CSC presents Donnie McClurkin

Three time Grammy Award and NAACP Image Award Winner, Pastor Donnie McClurkin!

Cancer Screening Centers is proud to present the Cancer Story Gospel Event, featuring Donnie McClurkin,

For more information including ticket prices please email

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New York approves “soda” ban

New York skyline with giant soft drink bottleSugary drinks were checked off of Mayor Bloomberg’s hit list today as the Board of Health approved his ban on any (tea, soda, coffee, and juice) large (over 16 oz) sugar-sweetened drink.  It does not apply to grocery stores, convenience stores (good news for slushy fanatics), drinks containing more than 70% fruit juice, dairy based drinks, alcoholic beverages, and “diet” drinks. Violation of the new restriction will be a wallet pinch as restaurants will have 9 months to comply or be faced with $200 fines.

The logic behind this dramatic restriction is the same as what drove the tobacco ban in public spaces (also a Bloomberg initiative) – limiting public access to large, sugary drinks will lower their caloric intake and make them lose weight.  Pretty much everyone knows (though they may not put it into practice) the common equation for losing weight is to (1) burn more calories than are being consumed and (2) ensure proper health by maximizing the nutrient value of the calories being consumed i.e. eat less and eat healthier. It seems easy enough, but anyone who has gone on a diet will tell you that fat and sugar cravings can be insanity inducing, even when the individual is committed to healthy living.  Enter the market for the “diet” soda for which the new soda ban makes an exception.

Diet drinks claim to be healthier because they are lower in calories. But according to Hannah Gardener, an epidemiologist at the University of Miami Miller School of Medicine, frequent consumption of diet soda may increase the risk for vascular diseases including heart attack and stroke. Skeptics have argued for years about the potential negative effects of aspartame, a common low-calorie replacement for sugar often found in “sugar-free” foods and diet drinks, on the body. Some claim it raises insulin levels and “acts as a neurotoxin” in the body.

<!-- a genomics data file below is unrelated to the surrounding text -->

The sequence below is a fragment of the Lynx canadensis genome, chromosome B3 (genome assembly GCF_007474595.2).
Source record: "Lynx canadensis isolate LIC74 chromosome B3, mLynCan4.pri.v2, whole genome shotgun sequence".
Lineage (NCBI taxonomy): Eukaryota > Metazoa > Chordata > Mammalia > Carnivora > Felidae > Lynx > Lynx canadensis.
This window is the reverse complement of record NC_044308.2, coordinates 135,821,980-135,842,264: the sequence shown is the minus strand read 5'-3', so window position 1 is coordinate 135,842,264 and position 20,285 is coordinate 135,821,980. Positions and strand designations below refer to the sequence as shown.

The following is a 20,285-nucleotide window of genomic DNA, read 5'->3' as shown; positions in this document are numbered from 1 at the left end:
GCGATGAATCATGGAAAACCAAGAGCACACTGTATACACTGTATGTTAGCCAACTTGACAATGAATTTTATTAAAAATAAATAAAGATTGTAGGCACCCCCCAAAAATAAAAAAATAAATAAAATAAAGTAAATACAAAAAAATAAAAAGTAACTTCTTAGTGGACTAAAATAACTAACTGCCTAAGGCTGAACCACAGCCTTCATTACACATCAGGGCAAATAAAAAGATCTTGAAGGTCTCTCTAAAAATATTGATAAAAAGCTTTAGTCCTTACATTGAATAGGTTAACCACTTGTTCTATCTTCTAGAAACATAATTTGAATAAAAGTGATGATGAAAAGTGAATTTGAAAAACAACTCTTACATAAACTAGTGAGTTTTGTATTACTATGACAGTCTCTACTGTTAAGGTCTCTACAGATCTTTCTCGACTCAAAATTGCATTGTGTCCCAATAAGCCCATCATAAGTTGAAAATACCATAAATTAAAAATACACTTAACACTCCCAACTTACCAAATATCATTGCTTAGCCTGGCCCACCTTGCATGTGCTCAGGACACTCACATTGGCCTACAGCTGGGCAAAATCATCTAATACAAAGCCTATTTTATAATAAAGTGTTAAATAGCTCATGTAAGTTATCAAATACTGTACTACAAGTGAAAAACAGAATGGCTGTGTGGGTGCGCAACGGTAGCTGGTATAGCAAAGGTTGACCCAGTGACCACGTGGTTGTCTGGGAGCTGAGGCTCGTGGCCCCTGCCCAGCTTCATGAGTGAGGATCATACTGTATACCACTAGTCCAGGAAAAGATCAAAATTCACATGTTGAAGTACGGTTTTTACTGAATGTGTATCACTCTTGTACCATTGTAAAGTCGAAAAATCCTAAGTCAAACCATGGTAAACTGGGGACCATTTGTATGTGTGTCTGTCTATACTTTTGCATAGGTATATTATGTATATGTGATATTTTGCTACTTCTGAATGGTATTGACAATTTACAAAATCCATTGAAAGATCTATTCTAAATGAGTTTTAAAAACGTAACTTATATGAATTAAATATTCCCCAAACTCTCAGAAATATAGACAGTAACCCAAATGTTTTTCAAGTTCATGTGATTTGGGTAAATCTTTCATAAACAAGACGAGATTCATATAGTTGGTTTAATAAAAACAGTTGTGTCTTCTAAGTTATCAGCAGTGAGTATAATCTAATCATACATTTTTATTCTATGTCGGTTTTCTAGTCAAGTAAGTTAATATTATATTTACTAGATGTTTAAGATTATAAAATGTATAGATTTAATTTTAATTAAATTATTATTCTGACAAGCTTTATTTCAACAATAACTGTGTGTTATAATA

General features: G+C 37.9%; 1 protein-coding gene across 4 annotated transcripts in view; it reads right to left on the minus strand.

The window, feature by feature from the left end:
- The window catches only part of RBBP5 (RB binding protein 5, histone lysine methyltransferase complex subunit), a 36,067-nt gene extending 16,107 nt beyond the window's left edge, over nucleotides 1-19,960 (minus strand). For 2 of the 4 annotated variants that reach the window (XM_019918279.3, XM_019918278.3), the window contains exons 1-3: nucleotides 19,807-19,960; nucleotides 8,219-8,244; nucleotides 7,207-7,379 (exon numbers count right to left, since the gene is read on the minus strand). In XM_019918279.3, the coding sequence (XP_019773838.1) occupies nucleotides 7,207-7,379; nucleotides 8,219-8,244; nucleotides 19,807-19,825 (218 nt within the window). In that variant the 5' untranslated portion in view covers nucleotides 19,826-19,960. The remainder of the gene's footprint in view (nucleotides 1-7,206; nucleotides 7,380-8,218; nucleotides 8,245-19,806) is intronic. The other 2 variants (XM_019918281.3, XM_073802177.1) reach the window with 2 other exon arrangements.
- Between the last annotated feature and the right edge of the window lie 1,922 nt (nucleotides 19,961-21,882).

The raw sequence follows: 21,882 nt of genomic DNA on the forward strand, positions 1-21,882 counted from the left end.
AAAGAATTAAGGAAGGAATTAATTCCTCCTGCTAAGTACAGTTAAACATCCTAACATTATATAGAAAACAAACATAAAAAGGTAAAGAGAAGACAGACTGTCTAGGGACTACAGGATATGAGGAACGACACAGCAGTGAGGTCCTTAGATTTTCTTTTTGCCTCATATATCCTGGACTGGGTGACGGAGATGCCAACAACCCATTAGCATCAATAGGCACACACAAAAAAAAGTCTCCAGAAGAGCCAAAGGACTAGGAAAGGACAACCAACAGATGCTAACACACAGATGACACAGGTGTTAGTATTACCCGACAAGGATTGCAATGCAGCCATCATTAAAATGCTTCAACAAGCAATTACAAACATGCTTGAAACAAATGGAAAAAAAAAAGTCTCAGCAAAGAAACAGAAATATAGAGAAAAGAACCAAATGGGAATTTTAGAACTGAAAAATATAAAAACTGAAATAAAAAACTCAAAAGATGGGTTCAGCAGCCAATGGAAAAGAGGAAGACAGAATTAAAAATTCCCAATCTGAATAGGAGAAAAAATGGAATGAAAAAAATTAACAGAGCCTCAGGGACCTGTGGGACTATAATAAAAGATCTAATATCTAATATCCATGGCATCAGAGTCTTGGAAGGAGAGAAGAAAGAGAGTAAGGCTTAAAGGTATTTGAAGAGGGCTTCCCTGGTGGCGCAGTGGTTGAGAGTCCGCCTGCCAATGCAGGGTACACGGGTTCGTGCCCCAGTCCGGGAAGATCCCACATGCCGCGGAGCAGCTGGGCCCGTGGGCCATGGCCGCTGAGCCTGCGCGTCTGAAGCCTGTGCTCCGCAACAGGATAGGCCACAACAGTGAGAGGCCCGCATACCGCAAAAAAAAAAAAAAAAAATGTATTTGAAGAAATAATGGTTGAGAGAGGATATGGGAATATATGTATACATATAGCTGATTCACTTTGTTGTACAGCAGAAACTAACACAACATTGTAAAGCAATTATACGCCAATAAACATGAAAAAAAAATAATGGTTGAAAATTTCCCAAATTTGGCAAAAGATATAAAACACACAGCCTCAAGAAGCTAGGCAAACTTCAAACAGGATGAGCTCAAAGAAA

With the jury still out on diet drinks, the question still remains: will this ban have any measurable effect on obesity rates?  51 percent of New Yorkers are against the ban, and allegations of the creation of a “nanny state” have been made against Mayor Bloomberg. Does the government have the right to dictate what people eat or drink? Do we even need the government to make those decisions?

I for one remain skeptical as to the effect of the new legislation. Smaller sizes are not going to stop a person’s sugar cravings. Nor are they going to keep someone from ingesting too many calories.  There are too many unhealthy alternatives (including candy and snacks) to “smaller” sodas in the corner bodega. Real change must come from the individual. Only by choosing to change habits, outlook, and lifestyle is a person able to move out of obesity. Controversial legislation like the soda ban raises media attention to the obesity issue and may even discourage people from the “big gulp” route to unhealthy living. It does not, however, create lasting change in the lives and outlooks of its citizens. That decision will always be personal.

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Dine to Donate Success

These guys were a riot!

Thanks to everyone who came out to show their support for Cancer Screening Centers at Applebees on Thursday. We had a great time meeting with you and our Founder, Dr. Clarisse Clemmons-Ferrara in Harlem. All of the money raised with this event will go toward raising awareness about early detection testing and bringing the first AMAS laboratory to New York. So give yourselves a pat on the back from all of us!

Have a great weekend!


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